2. In a bar setting the bartenders split all the tips regardless and payout the bussers.

There are variations to these of course. Depending on who runs it /owns it but those are the two general ways.

As far as dishwashers go, you make minimum wage or a little over and you want a cut on top.....don't think so. You took the job knowing it pays and your not tipped out. But you see the tips and want extra because you clean their dishes....no.

Bussers your getting tipped out to clean up the mess on the table. If the server has to do your job, your not getting the tip from that table. Less out back smoking more inside working. And if you remove any portion or all of the tip from the table. The server is breaking your stuff off.

It's not as glamorous or lucrative as most people think. Don't get mad if it's not what you thought. Only the top tier who can successfully juggle half the establishment with a great attitude, even on horrendous nights with crappie patrons make the top money.

So when you see a server with a wad of money pay attention. A bad server gives away a big chunk to tipping out others and grips about having to do it. A great server doesn't worry they have plenty left over and are leaving with a sigh and a smile.



posted on Mar, 25 2014 @ 05:15 PM
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General 10% tip, more if they've been good, less if bad.

I think tipping is a nice way to say 'You are not my servant, you are a human being and that demands recognition'.

Just my thoughts



posted on Mar, 25 2014 @ 05:18 PM
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benrl
You understand that by holding a table with out further ordering, in the waitress area, You essentially killed her opportunity to earn that night from it.

Essentially hurting someone that probably gets paid less than minimum an hour (because she gets tips). Hate tipping all you want, but frankly that was just as rude as her constantly coming to your table "bothering" you with her service.

Just because you don't like the system, doesn't mean its going to change.


I don't even think it's that entirely:




The server came to our table probably 15-20 times in the first couple hours (seriously ... it was damn annoying).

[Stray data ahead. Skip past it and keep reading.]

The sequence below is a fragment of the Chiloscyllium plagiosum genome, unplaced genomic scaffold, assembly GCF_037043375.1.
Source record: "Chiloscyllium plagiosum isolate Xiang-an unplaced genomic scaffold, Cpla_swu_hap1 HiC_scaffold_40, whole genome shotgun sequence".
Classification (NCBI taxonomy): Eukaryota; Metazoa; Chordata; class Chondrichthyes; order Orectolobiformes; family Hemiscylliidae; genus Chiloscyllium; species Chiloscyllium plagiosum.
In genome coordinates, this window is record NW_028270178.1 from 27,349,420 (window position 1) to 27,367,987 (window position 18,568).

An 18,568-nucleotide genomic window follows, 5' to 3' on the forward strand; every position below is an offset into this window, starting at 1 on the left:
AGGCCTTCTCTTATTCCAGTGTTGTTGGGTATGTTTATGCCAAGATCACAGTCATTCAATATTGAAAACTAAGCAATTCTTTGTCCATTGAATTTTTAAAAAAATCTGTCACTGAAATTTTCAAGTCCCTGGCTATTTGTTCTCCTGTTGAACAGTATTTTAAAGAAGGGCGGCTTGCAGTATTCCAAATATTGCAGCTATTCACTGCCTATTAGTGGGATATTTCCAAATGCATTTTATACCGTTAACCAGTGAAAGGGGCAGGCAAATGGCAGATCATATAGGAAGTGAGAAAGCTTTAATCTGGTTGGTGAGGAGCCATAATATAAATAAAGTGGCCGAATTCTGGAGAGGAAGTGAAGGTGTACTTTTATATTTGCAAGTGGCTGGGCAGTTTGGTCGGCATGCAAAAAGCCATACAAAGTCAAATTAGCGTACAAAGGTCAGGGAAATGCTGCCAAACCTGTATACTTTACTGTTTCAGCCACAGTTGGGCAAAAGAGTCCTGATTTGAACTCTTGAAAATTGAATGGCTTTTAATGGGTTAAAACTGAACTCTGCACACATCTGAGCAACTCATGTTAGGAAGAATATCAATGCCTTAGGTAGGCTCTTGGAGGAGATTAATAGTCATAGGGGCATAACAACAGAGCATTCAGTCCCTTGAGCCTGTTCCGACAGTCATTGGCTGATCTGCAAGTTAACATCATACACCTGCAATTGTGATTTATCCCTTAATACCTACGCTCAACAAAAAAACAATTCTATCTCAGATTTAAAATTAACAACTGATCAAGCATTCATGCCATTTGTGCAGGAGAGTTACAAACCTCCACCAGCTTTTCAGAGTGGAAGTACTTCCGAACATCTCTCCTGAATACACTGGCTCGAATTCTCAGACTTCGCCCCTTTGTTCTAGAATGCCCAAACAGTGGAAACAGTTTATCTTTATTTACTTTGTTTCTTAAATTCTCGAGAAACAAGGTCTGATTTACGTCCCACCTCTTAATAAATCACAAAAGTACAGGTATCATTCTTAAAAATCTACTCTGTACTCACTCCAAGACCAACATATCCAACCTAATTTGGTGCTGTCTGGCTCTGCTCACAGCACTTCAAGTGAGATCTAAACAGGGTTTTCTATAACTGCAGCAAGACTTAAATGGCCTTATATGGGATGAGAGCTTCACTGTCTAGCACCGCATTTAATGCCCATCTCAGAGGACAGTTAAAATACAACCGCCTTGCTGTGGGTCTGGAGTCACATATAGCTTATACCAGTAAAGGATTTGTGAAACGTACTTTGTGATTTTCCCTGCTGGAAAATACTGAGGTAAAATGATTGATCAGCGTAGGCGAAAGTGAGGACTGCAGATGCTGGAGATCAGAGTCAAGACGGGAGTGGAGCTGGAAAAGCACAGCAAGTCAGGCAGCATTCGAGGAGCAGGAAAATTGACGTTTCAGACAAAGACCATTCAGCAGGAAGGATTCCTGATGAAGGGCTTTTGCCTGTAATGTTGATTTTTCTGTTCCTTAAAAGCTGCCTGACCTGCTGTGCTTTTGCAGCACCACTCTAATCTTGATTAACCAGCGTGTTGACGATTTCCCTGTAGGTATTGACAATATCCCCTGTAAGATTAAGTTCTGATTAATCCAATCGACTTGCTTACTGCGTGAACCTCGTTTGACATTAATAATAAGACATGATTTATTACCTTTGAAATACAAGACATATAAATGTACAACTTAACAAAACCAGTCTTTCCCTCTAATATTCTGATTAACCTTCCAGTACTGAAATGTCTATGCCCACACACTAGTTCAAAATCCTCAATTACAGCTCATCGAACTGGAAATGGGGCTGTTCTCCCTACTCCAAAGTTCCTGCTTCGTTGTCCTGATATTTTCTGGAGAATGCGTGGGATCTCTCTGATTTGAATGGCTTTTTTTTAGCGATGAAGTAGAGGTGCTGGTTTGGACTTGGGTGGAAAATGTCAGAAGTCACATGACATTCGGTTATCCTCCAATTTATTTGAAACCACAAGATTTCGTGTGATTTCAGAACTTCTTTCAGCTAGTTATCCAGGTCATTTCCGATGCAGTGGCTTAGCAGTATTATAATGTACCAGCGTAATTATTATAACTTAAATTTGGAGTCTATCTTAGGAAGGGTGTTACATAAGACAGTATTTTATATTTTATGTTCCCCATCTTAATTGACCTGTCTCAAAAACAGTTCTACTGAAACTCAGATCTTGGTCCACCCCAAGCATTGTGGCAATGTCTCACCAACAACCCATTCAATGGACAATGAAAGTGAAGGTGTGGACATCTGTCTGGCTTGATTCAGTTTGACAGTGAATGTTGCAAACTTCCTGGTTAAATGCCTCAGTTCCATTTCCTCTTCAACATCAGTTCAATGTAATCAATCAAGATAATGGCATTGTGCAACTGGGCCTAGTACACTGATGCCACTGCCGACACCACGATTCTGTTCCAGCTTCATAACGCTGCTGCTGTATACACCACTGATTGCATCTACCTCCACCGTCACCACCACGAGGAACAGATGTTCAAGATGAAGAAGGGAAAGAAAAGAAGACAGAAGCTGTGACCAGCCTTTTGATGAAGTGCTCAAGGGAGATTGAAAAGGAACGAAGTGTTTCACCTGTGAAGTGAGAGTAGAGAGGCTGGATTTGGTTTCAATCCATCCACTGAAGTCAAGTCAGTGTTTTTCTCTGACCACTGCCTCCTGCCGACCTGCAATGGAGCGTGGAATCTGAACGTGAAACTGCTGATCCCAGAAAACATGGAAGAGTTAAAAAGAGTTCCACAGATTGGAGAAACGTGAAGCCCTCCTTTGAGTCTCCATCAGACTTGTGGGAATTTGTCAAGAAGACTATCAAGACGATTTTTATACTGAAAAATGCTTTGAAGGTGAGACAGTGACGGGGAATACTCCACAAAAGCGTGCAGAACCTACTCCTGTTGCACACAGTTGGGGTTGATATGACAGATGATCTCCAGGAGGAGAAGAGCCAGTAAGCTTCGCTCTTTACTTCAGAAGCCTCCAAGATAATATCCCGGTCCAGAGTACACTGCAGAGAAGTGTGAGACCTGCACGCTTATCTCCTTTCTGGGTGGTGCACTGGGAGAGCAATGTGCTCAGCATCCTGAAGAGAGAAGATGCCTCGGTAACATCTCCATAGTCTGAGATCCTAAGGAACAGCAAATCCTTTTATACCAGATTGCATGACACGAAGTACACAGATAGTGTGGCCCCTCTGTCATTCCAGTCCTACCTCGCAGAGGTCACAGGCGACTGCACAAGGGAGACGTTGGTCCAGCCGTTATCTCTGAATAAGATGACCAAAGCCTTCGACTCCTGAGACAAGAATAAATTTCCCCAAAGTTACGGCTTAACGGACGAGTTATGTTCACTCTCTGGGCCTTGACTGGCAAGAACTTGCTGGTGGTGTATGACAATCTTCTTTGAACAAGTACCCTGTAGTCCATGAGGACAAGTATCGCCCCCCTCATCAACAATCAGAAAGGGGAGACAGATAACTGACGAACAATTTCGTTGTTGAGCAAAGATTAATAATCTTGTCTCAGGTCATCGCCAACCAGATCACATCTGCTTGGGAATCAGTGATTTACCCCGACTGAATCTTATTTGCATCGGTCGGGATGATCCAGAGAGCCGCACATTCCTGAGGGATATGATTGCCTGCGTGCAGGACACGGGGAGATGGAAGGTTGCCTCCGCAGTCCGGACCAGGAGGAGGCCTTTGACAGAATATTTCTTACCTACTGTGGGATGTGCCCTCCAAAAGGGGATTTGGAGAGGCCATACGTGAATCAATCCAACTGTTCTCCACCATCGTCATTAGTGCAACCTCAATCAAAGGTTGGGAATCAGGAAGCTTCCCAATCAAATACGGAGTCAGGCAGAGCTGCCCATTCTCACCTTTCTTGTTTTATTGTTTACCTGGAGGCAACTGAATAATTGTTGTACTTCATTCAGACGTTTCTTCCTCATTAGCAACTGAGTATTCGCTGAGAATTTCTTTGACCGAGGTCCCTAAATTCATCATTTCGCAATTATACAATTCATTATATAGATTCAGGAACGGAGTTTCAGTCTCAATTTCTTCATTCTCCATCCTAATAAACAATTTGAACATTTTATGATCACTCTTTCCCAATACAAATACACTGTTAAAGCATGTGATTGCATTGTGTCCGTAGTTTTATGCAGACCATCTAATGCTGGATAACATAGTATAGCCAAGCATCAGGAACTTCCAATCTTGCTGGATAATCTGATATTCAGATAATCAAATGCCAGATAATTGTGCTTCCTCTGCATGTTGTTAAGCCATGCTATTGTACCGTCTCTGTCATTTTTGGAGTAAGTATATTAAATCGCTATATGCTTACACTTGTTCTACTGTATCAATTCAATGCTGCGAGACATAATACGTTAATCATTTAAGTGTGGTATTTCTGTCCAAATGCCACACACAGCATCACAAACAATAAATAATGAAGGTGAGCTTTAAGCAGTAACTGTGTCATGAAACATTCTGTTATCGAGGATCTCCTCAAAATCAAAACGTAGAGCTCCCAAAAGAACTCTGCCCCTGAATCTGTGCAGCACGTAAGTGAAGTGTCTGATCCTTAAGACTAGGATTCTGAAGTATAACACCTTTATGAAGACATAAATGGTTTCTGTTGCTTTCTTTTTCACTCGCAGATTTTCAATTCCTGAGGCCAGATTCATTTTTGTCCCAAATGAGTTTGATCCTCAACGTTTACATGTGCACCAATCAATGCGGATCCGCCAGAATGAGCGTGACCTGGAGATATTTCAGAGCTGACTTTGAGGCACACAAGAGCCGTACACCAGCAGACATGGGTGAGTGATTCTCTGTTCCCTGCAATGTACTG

She seemed to finally catch on that we were basically done with an hour to go and we were simply there to watch the event by that point (the bar charged us cover, so no big deal.



At the end of the night the server went to every table around us, giving bills to customers and taking payment. But she ignored us.


So she started out giving them great service and once they made it painfully obvious they didn't want her attention, she toned it down and let them be.

I'm surprised the OP isn't complaining about the way she was breathing...



posted on Mar, 25 2014 @ 05:57 PM
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I think the big problem with tipping is that it becomes expected, rather than earned. If I go to a restaurant and get good service and a good meal, then I am happy to tip knowing that the people who prepared and delivered that meal are on low income and just trying to make ends meet.

Attitude of the waiters goes a long way to deciding what size tip someone gives, or even if they tip at all. But a customers attitude can also affect the waiters attitude in return. I'm sure we all know that one person that always has to make a scene over the most trivial issue about their meal or the service, almost looking for an excuse so that they don't have to tip.

My best advice is to watch the movie 'Waiting' and see what can happen to peoples food if you piss off the waiters or other staff. As the saying goes .........."Never F with the people that prepare your food" !



posted on Mar, 25 2014 @ 05:58 PM
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reply to post by Destinyone
 


Did you read the OP? She was fishing for tips and more money for the bar (I don't blame her for the latter), and then she completely ignored us while taking payment from everyone around us. She did very little actual work for us. We could have walked out and I'm sure she would not have noticed. Why reward incompetence?



posted on Mar, 25 2014 @ 06:28 PM
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InvisibleOwl
reply to post by Destinyone